Friday, 23 July 2004

Of flying knives and the King of Bittons

Damn, it's been a long time since I last posted. Oh well, here goes... In the time since my last post, I've watched two movies that have close connections with books and comics (in my mind, that is) - King Arthur and House of Flying Daggers.

King Arthur (the movie) was really bad in MY book. The dialogue was cheesy, the characters were weak, the story was too linear, and the acting was unremarkable. As a movie that is supposed to tell the 'true story' of the legend of King Arthur, it ended up trying to be a Gladiator-Braveheart-Troy clone that tries too hard to be credible.

To tell the truth, even a mindless parody of the legend like Monty Python and the Holy Grail was better than Jerry Bruckheimer's re-imagining (and murder) of the legend (more on Monty Python next time :) )

Anyway, while King Arthur the movie was bad, I asked around and found out that King Arthur BOOKS are pretty good. At least that's what people have been telling me. I personally have just started on T.H. White's The Once and Future King, and it is pretty promising. Here are other King Arthur related books that were recommended to me:
  • The Mists of Avalon, by Marion Zimmer Bradley
  • The Pendragon Cycle (Taliesin, Arthur, Merlin, Pendragon & Grail), by Stephen R. Lawhead
  • King Arthur and His Knights of the Round Table, by Roger Lancelyn Green

On the other hand, House of Flying Daggers was a great 'wu xia' movie that had captured the elements of wonder and martial arts that I loved so much in the comics I mentioned before in my previous post Spiderman vs the Storm Riders.

My major gripe about the movie is the fact that Andy Lau sticks out like a sore thumb. His pronunciation of Mandarin was pretty weak, and I just don't think he can carry of a Chinese traditional costume as well as he can carry off a suit. His face just looks too... modern.

Other than that, the movie visuals were stunning (it IS a Zhang Yimou movie after all), Zhang Ziyi and Takeshi Kaneshiro gave good performances (Takeshi had some really good lines) and had pretty good chemistry, the fight scenes were good (but not spectacular), and the opening dance sequence was just beautiful.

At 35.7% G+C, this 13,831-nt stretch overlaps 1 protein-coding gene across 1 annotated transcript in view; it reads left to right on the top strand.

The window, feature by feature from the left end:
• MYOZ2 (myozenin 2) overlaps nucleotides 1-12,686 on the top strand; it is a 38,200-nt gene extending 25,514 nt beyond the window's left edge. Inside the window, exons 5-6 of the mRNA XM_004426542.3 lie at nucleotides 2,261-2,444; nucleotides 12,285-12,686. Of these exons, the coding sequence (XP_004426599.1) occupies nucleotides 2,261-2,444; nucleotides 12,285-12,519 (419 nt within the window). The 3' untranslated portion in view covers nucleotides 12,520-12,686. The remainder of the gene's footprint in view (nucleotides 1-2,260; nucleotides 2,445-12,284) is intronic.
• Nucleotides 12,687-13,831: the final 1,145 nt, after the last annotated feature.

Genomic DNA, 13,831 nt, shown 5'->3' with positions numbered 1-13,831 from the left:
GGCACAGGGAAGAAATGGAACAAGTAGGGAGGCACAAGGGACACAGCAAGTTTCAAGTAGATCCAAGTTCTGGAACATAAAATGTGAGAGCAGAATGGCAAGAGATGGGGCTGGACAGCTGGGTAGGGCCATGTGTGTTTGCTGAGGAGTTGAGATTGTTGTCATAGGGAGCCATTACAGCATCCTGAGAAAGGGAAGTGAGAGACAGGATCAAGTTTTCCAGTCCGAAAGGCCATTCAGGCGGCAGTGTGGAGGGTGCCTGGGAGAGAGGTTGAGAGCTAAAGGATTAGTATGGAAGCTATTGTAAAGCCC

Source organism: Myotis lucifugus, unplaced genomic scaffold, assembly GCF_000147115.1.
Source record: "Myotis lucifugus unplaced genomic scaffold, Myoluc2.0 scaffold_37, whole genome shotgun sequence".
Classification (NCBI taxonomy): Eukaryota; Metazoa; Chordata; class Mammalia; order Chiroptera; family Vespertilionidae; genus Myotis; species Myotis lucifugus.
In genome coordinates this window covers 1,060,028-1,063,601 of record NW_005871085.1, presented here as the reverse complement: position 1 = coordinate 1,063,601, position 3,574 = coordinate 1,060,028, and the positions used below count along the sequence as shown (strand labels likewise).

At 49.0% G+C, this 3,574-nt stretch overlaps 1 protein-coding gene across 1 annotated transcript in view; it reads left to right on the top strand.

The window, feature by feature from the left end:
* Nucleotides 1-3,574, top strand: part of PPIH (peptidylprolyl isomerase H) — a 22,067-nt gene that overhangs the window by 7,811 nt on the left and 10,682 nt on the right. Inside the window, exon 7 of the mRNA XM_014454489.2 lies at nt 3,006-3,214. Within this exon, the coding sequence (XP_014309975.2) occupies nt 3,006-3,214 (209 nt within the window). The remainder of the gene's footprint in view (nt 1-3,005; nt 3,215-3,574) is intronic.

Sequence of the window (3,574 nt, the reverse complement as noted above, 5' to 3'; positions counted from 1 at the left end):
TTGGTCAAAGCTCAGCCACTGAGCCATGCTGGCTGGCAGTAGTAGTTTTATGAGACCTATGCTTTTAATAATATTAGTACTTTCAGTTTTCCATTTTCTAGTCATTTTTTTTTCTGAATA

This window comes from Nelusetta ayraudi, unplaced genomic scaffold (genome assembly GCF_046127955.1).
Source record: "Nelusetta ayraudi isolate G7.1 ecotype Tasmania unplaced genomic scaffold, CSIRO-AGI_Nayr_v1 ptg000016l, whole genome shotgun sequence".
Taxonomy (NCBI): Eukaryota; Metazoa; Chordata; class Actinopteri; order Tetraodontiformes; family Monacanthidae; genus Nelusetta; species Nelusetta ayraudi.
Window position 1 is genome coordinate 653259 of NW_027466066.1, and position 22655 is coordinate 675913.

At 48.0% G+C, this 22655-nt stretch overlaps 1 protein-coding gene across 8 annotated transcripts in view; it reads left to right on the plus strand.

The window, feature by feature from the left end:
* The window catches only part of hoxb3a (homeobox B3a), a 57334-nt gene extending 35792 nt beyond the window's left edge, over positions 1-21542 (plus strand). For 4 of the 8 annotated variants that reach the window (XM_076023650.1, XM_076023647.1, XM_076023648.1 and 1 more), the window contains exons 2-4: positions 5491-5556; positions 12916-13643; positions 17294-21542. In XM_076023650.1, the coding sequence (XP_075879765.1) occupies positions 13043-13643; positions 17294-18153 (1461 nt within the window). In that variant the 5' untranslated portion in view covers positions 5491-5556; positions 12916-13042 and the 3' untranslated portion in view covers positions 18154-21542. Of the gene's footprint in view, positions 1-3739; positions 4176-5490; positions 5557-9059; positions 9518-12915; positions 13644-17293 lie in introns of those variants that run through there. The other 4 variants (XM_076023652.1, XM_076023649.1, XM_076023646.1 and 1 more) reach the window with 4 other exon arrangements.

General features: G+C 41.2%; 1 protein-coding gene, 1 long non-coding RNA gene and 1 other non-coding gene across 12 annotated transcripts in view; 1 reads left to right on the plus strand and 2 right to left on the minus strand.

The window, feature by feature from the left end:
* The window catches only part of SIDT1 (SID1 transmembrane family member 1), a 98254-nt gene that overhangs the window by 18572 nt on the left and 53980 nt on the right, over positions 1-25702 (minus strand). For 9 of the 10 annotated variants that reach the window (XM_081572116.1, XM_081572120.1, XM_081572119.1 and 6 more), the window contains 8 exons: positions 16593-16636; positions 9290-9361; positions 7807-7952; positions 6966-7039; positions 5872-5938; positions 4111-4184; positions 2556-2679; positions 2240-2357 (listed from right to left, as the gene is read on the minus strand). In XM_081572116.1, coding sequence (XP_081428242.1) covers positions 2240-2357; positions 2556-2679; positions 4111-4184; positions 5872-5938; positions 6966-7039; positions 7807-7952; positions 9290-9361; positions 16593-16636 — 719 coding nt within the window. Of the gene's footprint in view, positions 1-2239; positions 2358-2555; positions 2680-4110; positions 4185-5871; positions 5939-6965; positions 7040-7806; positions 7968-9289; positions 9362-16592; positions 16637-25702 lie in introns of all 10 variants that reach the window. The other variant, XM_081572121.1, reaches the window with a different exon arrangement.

My favourite part of the movie has to be the flying daggers themselves. I'm not talking about a faction or a group here, but the actual DAGGERS that the fighters threw. I was in awe every time the daggers appeared, soaring through the air, twisting and turning, stabbing and cutting. You could see every detail on the dagger, how it turned, how it punched through wood and flesh, and how each fighter employed the daggers in their own way. Flying daggers (and arrows) were always a favourite of mine when I read the Hong Kong 'wu xia' comics, so to see them come alive on screen was just magical.

My verdict? Although it is not a movie you might want to watch again and again (though some actually might do so), House of Flying Daggers is a movie that simply MUST be seen, if only to see the beautiful scenes and the FLYING DAGGERS! (Yes, I'm obsessed with them to the point that I wish they'd make a replica of it for me to keep at home)


Anonymous said...

I haven't seen this movie and I'm not sure I really want to. I do like Clive Owen; he's a terrific actor and easy on the eye too :) so I might watch it if I'm bored. Looking at the movie clips it's your typical action-adventure flick. Nothing more than that. No delving behind the Arthurian legend. If you're looking for a great King Arthur movie, check out Excalibur directed by John Boorman. This movie has been shown by our TV stations umpteen times so perhaps you have seen it already.

The Visitor said...

The Visitor cannot believe no one has recomended the epitome of all Arthurian legends and books to you: Sir Thomas Mallory's L'morte D'Arthur! sacrilege if you do not read that one! it's pretty thick and heavy though. but no worse than War and Peace.

The Visitor said...

btw, what da heck is Bittons??

Anonymous said...

Bernard Cornwell's trilogy that starts with Winter King is also good. I've read WK but not the rest, but Martin swears by it. (I have not completed the trilogy because altho the spirit is willing, there's just no bloody time!! - DAPHNE LEE from The Places YOu Will Go

Anonymous said...

PS The Mallory book is in verse tho, and while it's good, it's hard-going if you're not a "versey" type of person - just as Edmund Spenser's The Faerie Queen is a bit much even if it is a great story! - DAPHNE LEE of The Places You Will Go.